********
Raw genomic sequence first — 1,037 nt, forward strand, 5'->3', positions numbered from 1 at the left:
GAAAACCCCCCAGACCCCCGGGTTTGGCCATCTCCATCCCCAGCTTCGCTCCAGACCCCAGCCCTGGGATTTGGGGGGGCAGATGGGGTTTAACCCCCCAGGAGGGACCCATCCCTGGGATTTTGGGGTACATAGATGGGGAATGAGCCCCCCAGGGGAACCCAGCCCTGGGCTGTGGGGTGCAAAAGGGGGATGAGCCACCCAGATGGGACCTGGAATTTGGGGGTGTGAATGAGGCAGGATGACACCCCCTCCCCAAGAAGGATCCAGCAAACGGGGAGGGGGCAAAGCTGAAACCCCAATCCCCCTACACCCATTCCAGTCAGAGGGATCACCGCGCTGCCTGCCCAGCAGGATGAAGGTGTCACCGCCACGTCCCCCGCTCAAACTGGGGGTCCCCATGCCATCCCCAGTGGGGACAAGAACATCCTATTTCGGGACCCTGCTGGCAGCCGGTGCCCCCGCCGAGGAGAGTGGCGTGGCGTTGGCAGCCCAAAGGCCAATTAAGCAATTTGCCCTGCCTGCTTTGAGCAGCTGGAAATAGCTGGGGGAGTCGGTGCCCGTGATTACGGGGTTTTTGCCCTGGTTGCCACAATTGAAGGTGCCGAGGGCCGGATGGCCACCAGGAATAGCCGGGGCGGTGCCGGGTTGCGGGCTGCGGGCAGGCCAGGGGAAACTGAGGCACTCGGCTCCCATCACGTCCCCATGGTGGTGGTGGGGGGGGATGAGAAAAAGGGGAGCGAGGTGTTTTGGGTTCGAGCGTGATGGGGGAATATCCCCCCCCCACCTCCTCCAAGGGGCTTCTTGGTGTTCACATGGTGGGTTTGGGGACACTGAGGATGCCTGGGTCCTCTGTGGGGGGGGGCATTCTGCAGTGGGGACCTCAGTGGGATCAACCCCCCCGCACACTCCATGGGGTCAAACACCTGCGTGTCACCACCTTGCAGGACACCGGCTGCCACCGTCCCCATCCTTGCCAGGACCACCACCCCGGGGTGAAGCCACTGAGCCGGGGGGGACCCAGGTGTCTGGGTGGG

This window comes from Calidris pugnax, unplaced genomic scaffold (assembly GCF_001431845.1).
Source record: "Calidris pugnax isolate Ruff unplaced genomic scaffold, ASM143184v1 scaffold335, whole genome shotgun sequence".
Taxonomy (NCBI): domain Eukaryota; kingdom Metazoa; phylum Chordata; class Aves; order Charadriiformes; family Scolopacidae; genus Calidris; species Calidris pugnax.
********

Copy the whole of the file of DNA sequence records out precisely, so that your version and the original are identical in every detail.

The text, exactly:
Raw genomic sequence first — 1,037 nt, forward strand, 5'->3', positions numbered from 1 at the left:
GAAAACCCCCCAGACCCCCGGGTTTGGCCATCTCCATCCCCAGCTTCGCTCCAGACCCCAGCCCTGGGATTTGGGGGGGCAGATGGGGTTTAACCCCCCAGGAGGGACCCATCCCTGGGATTTTGGGGTACATAGATGGGGAATGAGCCCCCCAGGGGAACCCAGCCCTGGGCTGTGGGGTGCAAAAGGGGGATGAGCCACCCAGATGGGACCTGGAATTTGGGGGTGTGAATGAGGCAGGATGACACCCCCTCCCCAAGAAGGATCCAGCAAACGGGGAGGGGGCAAAGCTGAAACCCCAATCCCCCTACACCCATTCCAGTCAGAGGGATCACCGCGCTGCCTGCCCAGCAGGATGAAGGTGTCACCGCCACGTCCCCCGCTCAAACTGGGGGTCCCCATGCCATCCCCAGTGGGGACAAGAACATCCTATTTCGGGACCCTGCTGGCAGCCGGTGCCCCCGCCGAGGAGAGTGGCGTGGCGTTGGCAGCCCAAAGGCCAATTAAGCAATTTGCCCTGCCTGCTTTGAGCAGCTGGAAATAGCTGGGGGAGTCGGTGCCCGTGATTACGGGGTTTTTGCCCTGGTTGCCACAATTGAAGGTGCCGAGGGCCGGATGGCCACCAGGAATAGCCGGGGCGGTGCCGGGTTGCGGGCTGCGGGCAGGCCAGGGGAAACTGAGGCACTCGGCTCCCATCACGTCCCCATGGTGGTGGTGGGGGGGGATGAGAAAAAGGGGAGCGAGGTGTTTTGGGTTCGAGCGTGATGGGGGAATATCCCCCCCCCACCTCCTCCAAGGGGCTTCTTGGTGTTCACATGGTGGGTTTGGGGACACTGAGGATGCCTGGGTCCTCTGTGGGGGGGGGCATTCTGCAGTGGGGACCTCAGTGGGATCAACCCCCCCGCACACTCCATGGGGTCAAACACCTGCGTGTCACCACCTTGCAGGACACCGGCTGCCACCGTCCCCATCCTTGCCAGGACCACCACCCCGGGGTGAAGCCACTGAGCCGGGGGGGACCCAGGTGTCTGGGTGGG

This window comes from Calidris pugnax, unplaced genomic scaffold (assembly GCF_001431845.1).
Source record: "Calidris pugnax isolate Ruff unplaced genomic scaffold, ASM143184v1 scaffold335, whole genome shotgun sequence".
Taxonomy (NCBI): domain Eukaryota; kingdom Metazoa; phylum Chordata; class Aves; order Charadriiformes; family Scolopacidae; genus Calidris; species Calidris pugnax.